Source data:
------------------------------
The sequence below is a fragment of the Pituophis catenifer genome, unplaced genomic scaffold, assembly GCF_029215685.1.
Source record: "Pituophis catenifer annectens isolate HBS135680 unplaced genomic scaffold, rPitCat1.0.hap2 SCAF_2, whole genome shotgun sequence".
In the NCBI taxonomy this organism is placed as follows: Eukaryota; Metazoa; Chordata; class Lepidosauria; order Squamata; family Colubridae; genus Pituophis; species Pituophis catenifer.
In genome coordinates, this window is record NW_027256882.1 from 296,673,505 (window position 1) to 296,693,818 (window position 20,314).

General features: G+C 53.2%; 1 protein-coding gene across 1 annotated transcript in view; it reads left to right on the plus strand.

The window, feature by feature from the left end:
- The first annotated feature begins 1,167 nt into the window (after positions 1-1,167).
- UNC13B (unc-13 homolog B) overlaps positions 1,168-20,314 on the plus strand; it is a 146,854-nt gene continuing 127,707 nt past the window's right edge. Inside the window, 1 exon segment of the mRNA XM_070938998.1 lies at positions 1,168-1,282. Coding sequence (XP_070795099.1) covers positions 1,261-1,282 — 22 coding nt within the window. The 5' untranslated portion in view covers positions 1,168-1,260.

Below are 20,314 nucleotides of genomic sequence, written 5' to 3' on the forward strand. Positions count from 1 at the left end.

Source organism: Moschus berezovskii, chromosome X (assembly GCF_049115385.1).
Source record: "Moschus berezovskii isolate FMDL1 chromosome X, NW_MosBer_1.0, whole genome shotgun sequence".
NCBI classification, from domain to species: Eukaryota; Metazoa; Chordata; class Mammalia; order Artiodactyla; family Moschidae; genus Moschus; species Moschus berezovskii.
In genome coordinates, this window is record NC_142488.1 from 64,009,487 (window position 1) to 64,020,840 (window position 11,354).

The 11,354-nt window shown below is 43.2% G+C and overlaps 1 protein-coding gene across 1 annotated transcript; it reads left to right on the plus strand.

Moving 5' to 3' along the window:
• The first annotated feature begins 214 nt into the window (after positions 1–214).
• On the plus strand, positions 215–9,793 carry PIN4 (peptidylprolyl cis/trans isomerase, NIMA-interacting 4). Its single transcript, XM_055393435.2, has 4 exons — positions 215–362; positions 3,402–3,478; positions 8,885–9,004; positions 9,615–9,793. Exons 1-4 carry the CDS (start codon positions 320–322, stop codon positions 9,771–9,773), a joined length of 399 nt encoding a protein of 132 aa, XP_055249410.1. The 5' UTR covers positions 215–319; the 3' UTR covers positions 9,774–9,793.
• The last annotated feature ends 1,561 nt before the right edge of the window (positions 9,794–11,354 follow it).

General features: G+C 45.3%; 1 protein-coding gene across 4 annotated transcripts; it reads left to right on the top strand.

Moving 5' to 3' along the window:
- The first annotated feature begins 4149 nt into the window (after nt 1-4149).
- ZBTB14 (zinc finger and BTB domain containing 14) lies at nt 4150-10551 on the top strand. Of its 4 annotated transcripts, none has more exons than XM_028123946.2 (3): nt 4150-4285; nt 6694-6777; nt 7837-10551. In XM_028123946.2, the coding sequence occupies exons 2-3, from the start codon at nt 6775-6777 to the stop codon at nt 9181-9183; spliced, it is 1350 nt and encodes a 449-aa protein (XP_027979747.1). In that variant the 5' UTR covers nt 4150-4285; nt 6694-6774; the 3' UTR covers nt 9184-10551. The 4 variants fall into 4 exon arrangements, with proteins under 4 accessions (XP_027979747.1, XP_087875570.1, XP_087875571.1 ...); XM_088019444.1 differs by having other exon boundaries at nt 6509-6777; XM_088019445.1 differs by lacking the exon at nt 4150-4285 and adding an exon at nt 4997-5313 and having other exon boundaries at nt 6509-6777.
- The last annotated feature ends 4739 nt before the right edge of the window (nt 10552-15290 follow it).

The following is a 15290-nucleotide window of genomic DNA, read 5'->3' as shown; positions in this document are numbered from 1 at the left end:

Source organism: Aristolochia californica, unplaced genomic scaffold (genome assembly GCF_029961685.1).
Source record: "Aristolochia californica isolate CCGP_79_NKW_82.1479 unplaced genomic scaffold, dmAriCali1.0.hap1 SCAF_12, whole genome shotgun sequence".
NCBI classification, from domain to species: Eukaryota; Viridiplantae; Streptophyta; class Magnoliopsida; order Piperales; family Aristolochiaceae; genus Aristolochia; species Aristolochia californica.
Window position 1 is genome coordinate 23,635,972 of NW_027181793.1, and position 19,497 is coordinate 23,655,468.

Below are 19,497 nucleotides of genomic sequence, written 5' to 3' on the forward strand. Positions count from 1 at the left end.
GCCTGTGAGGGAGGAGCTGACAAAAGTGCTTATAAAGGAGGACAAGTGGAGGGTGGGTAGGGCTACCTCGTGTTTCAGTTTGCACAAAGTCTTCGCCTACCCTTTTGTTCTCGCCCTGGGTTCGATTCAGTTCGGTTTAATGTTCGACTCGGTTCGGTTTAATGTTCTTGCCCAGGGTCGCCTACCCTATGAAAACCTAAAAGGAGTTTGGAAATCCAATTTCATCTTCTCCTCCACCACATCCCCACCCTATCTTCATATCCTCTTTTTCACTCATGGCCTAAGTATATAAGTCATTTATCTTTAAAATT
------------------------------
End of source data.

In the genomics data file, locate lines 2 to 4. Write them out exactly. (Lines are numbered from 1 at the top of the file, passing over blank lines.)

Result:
Source record: "Pituophis catenifer annectens isolate HBS135680 unplaced genomic scaffold, rPitCat1.0.hap2 SCAF_2, whole genome shotgun sequence".
In the NCBI taxonomy this organism is placed as follows: Eukaryota; Metazoa; Chordata; class Lepidosauria; order Squamata; family Colubridae; genus Pituophis; species Pituophis catenifer.
In genome coordinates, this window is record NW_027256882.1 from 296,673,505 (window position 1) to 296,693,818 (window position 20,314).